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US Criticizes UN Assembly for Inaction on Sudan


Washington's ambassador to the United Nations has sharply criticized the world body for failing to condemn human rights violations in Sudan. A visibly upset Ambassador John Danforth expressed dismay Tuesday that U.N. diplomats would refuse to pass a measure denouncing abuses in Sudan. "I can't comprehend why the General Assembly would not take a very strong position on the issue of human rights abuses in Sudan," he said. "I can't comprehend why the General Assembly would not take a very strong position supporting cooperation with the Commission the Secretary General has set up to investigate whether or not there's genocide. I don't understand it."

Ambassador Danforth's comments came after he learned the General Assembly's human rights committee, made up of all 191 member states, intends to file a "no action" motion on a resolution directed at Sudan. A vote is due Wednesday.

The U.S. ambassador described the move as condoning inaction. "It is really important for the world community to speak strongly and to speak with one voice," he said. "Clearly, the General Assembly is not prepared to do that. It is not prepared to speak strongly; it is not prepared to speak with the same voice that the Security Council has spoken with in passing two resolutions with respect to Darfur and supporting what we did in Nairobi last week. So to me it's too bad."

The U.S. ambassador previously served as President Bush's special envoy to Sudan. He led the Security Council to Nairobi last week to pressure Sudan's warring factions to reach a peace agreement.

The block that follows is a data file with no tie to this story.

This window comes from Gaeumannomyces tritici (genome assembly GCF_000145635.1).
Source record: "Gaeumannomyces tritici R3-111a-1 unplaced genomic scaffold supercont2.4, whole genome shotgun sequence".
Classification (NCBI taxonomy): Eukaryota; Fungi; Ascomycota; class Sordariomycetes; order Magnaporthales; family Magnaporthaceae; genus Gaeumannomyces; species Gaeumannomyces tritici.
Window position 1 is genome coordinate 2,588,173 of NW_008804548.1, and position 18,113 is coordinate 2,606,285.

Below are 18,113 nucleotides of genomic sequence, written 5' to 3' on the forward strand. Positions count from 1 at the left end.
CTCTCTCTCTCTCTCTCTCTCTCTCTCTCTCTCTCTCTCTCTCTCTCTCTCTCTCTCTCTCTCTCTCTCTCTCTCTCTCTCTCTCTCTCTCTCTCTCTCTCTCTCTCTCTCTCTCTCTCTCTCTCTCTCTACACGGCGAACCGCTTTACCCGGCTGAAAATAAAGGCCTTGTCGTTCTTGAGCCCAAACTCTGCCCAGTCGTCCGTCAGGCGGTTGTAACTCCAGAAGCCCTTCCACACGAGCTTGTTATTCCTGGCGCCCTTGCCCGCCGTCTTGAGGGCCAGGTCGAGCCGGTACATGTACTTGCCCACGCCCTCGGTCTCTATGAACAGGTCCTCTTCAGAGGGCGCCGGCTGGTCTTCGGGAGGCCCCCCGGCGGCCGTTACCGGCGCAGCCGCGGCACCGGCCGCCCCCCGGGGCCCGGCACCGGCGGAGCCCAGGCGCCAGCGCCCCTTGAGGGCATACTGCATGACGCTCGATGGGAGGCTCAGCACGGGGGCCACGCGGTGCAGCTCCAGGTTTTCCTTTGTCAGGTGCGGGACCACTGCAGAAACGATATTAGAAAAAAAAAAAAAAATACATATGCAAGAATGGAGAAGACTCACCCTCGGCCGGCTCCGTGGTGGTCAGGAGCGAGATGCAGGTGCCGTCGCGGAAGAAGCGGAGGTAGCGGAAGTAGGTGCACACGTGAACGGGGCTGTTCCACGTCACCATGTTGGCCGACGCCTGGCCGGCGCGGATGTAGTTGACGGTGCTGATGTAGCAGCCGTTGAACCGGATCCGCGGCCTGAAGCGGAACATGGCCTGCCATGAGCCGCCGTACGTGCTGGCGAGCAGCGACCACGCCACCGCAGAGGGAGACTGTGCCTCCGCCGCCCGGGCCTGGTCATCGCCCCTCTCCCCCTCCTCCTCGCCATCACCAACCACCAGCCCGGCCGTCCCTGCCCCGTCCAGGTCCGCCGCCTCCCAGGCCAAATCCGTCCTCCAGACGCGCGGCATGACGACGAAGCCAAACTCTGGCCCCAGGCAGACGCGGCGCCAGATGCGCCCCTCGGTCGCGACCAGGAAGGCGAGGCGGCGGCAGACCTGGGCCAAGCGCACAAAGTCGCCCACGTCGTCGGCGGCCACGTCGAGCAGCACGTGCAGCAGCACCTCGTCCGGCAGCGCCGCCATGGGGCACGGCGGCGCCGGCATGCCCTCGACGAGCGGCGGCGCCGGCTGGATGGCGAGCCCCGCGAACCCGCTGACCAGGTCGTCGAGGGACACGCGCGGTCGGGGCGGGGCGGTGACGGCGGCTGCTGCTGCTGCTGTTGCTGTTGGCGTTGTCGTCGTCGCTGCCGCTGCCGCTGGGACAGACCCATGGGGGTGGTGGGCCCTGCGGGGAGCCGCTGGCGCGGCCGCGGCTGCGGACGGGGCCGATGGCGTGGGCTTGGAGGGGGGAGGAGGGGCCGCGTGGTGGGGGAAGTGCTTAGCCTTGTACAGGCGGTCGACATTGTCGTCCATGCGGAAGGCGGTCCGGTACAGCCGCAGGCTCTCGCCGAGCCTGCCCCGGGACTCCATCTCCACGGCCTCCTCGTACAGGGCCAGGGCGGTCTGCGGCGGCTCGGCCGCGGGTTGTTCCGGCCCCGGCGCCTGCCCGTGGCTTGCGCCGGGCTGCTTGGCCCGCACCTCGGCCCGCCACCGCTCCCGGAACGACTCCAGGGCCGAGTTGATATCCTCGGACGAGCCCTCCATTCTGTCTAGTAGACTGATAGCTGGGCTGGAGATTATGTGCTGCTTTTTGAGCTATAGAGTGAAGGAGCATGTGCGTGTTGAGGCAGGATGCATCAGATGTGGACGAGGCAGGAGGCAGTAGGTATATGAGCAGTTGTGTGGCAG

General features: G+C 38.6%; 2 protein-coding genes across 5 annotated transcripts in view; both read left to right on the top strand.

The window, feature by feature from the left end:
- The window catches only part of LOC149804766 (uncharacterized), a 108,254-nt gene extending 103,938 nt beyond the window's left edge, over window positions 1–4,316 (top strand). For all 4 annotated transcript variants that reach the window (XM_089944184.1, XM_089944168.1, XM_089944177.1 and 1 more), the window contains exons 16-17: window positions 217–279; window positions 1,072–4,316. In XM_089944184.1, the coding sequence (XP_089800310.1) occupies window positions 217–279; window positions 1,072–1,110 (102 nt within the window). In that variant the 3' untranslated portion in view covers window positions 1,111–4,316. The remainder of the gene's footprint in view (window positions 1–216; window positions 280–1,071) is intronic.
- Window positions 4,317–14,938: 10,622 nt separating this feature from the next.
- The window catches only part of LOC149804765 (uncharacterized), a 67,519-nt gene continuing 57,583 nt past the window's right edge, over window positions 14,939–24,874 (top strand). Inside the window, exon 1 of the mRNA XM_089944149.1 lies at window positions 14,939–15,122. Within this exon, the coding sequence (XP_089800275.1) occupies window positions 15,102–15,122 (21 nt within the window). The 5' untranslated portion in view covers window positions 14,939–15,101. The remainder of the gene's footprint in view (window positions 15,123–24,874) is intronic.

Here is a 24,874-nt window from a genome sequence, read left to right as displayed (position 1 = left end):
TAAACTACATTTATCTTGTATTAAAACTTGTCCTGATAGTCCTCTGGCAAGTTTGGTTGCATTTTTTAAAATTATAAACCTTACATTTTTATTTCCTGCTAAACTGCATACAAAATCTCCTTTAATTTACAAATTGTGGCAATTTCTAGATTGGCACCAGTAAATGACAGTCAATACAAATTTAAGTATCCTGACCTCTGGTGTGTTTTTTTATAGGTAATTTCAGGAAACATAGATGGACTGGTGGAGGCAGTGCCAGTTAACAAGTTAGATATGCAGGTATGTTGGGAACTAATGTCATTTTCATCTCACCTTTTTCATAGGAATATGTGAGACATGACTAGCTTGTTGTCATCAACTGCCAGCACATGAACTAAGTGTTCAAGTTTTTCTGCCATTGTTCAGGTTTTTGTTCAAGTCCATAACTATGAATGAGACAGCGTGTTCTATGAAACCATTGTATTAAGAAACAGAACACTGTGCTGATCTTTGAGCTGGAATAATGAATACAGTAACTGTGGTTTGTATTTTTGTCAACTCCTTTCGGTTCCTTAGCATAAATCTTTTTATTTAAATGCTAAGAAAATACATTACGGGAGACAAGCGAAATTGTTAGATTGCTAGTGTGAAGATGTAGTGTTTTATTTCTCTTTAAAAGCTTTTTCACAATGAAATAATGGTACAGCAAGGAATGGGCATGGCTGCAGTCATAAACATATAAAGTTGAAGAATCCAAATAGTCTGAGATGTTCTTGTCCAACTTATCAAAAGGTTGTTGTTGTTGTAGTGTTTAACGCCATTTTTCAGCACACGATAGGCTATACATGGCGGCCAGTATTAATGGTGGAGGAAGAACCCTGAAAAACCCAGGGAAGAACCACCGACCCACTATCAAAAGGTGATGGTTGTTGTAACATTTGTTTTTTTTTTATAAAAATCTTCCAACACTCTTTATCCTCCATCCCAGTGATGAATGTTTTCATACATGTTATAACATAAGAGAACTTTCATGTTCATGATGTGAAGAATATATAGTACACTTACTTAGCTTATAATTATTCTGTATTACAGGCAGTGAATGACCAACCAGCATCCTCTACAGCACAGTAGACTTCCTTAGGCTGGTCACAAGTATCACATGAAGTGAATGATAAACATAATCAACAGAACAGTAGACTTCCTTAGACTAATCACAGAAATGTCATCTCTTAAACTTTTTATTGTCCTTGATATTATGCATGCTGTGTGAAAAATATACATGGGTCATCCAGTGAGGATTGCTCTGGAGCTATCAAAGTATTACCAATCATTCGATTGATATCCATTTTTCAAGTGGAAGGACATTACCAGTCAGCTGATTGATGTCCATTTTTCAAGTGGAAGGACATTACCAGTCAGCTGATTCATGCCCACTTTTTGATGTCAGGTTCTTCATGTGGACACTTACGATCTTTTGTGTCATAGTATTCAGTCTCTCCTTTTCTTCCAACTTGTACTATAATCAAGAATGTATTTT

During the Nairobi visit, Council diplomats witnessed representatives of the Khartoum government and southern rebels signing a pledge to settle their differences by the end of the year.

Afterward, diplomats expressed cautious optimism that the Council's pressure might end Africa's longest-running civil war.

But after hearing of the human rights committee's intentions, a clearly exasperated Ambassador Danforth suggested a "no action" motion would undermine all that effort. He said it calls into question the rationale for the world body's existence. "One wonders about the utility of the General Assembly on days like this," he said. "One wonders if there can't be a clear and direct statement on matters of basic principle, why have this building? What is it all about? This to me is a very bad situation."

Opposition to condemning Sudan has come mainly from Arab and African countries. Algeria's Ambassador Abdallah Baali said the no-action motion indicates a feeling in the developing world that Western countries use rights issues for political purposes that have little to do with human rights.

The United Nations estimates that 70,000 people have died and more and one and a half million have been forced from their homes over the past 19 months in Darfur.

U.N. officials call it the world's worst humanitarian crisis; the United States has labeled it genocide, and called on Sudan's government to control Arab militias terrorizing black African villagers in the region.

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